14 June 2008

First Impressions :: My Neighborhood

I'm coming up on 48 hours since I arrived in DC. The transition has been surprisingly smooth, and I feel unsettlingly settled. I'm comfortable. Maybe it's a testament to my adaptability. All these years of traveling alone have prepared me well to move to a city where my friends number exactly one.

I also believe the attenuated period of adjustment has something to do with my new neighborhood, Columbia Heights. It's charming and colorful, and just dirty enough to be interesting. The mix of people reminds me of Hyde Park and Humboldt Park, two neighborhoods I'm very familiar with in Chicago, while the look and feel reminds me of Carroll Gardens in Brooklyn: brightly painted rowhouses with front yards, some meticulously manicured, others overgrown with weeds. And with awesome burritos right down the street, I'm home.

i love my porch!

Columbia Heights is also undergoing gentrification/urban renewal/whatever. Bling to the west; blight to the east. All of the expected big box names -- Target; Bed, Bath & Beyond; Staples; Starbucks; Marshalls -- lumped into a shiny boring complex. My housemate tells me it opened only two months ago.

I went to New York City about a month ago, and I remember being surprised and somewhat dismayed that in a span of like twenty blocks, I passed by two TJ Maxx/Linens 'n Things behemoth shopping centers, followed by a few Jamba Juices, Old Navys, and a DSW. Now, I have no claim to be fussing about NY's suburbanizing urban landscape given I've been there maybe half a dozen times, but that experience coupled with my DC move is bumming me out. Everywhere looks the same. Yet, because everywhere looks the same, I feel 'at home' immediately. Bleh.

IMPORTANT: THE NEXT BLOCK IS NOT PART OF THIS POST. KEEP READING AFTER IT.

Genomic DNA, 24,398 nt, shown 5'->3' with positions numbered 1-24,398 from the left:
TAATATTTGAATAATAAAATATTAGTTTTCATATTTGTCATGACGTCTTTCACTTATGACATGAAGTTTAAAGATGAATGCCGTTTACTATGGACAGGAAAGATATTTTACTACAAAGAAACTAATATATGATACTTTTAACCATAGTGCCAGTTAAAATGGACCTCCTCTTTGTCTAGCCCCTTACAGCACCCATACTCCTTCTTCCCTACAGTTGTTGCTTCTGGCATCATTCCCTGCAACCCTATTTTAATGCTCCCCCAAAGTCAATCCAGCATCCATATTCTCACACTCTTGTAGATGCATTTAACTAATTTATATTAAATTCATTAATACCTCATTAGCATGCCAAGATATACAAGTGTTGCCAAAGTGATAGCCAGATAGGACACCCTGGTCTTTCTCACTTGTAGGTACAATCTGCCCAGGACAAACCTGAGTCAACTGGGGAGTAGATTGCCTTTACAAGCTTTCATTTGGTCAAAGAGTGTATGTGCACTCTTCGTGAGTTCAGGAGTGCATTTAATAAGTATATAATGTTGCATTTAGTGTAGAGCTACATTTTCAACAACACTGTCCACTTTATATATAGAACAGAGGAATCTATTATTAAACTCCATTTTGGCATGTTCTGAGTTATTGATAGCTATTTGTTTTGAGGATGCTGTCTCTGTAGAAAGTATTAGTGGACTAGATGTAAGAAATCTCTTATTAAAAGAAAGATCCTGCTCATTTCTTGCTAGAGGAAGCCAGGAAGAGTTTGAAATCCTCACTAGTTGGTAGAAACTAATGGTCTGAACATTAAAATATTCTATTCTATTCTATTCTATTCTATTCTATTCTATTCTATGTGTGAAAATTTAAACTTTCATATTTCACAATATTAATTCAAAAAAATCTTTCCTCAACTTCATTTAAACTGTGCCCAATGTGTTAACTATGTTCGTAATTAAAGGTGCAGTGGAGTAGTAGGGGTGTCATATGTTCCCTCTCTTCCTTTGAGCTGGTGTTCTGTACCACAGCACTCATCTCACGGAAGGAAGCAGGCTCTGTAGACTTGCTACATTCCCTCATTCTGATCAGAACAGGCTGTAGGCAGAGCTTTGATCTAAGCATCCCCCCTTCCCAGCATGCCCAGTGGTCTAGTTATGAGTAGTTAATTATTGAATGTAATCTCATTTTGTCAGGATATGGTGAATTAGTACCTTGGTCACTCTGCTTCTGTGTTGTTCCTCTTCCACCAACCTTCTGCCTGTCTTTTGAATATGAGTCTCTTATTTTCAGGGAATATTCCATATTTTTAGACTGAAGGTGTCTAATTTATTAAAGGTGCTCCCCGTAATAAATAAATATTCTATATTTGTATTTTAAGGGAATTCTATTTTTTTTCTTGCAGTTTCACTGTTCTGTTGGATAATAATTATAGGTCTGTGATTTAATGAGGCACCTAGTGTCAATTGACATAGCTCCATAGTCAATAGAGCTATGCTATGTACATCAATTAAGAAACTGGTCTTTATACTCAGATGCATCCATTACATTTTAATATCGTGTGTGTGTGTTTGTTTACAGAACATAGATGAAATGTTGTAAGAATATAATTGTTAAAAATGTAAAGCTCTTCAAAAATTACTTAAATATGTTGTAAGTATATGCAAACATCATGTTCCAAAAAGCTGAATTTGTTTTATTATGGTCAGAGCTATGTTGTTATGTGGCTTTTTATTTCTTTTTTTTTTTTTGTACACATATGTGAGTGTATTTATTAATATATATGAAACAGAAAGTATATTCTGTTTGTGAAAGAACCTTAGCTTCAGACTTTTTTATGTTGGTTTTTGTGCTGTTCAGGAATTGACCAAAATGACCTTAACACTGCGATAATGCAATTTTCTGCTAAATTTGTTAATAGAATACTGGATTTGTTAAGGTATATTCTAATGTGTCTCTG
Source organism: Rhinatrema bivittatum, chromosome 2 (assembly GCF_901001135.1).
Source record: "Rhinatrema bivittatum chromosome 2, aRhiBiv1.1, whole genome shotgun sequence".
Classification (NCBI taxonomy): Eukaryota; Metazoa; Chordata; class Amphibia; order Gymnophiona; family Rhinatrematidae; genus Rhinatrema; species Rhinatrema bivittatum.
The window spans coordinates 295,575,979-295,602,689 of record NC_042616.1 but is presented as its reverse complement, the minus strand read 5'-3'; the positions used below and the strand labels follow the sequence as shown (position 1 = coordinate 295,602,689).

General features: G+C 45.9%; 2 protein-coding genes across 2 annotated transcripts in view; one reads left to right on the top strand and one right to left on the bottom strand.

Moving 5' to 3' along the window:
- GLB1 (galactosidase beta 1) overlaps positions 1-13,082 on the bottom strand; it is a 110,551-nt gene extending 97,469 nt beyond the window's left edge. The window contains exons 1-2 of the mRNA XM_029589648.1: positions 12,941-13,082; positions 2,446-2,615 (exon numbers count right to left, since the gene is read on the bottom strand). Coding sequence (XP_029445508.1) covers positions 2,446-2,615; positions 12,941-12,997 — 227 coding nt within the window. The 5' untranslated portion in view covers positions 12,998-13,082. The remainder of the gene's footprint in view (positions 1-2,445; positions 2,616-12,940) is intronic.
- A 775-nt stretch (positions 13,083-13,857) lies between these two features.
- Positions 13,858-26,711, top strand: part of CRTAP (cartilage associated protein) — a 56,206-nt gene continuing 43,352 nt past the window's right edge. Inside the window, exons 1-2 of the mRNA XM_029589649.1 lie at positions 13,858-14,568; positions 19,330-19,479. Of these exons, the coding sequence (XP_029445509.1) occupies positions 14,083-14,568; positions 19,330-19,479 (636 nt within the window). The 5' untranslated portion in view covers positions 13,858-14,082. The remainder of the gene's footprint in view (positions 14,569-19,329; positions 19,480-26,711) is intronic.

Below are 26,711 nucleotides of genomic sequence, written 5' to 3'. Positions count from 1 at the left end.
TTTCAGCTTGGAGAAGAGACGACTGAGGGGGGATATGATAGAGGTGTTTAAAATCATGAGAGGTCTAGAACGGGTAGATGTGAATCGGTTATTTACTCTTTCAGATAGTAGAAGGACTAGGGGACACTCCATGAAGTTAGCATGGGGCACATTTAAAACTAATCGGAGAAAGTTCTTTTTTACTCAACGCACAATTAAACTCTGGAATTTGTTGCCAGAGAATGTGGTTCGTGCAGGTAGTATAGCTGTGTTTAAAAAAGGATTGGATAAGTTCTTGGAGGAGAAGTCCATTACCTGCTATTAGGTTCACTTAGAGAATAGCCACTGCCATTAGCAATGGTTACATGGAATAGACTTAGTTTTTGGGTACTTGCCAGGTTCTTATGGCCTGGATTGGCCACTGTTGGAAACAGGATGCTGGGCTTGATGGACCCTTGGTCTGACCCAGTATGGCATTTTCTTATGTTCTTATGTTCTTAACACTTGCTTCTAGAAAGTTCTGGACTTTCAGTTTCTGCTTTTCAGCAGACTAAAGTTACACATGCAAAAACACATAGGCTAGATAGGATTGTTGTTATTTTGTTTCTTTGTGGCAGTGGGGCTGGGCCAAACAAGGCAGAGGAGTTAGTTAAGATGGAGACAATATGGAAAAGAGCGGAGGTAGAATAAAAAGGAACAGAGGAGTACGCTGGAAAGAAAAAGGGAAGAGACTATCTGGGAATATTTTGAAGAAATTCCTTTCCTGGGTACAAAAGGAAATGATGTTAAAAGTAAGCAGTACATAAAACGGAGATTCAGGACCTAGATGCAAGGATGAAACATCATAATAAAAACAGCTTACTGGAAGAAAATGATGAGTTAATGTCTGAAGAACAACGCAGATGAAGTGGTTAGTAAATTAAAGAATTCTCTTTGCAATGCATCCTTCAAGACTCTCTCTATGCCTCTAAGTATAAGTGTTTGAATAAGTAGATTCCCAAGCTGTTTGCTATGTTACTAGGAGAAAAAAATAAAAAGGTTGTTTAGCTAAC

Christopher Hitchens writes about lost Bohemia in this month's Vanity Fair: "On the day when everywhere looks like everywhere else we shall all be very much impoverished, and not only that — we will be unable to express or even understand or depict what we have lost."

Despicable as I often find his views, this rings true today. And yet, I would be lying if I said I wasn't elated that Target is a five-minute walk away.


HomeImprovementNinja said...

welcome to the neighborhood. I've been in CH for about 4 years, I think you'll like it.

Jamie said...

Don't fear the Target. To me it's not the corporate brands that create the suburbs - it's the fact that everyone goes from home to car to work to car to mall to car to home. There's no community, no interaction. Putting corporate stores in walking environments seems to me a long-needed step in the right direction that will do just the opposite - help strengthen communities and get people out of their cars and on their own neighborhood sidewalks, as well as create local jobs.

The mall is also a magnet for population growth and commerce in the area; it's presence has already had a strong ripple effect that will help smaller local businesses succeed where they couldn't have otherwise.

Welcome to CH. You moved here at a pretty exciting time; there's a lot going on. Explore and enjoy.

miss maria said...

thanks for the comments! don't get me wrong, i'm actually quite loving the neighborhood so far.

and good point, jamie. i just hope that the vibrancy i'm coming to love and enjoy here will last through all the change (speaking from some experience where those smaller shops have suffered in the wake of the big box arrivals).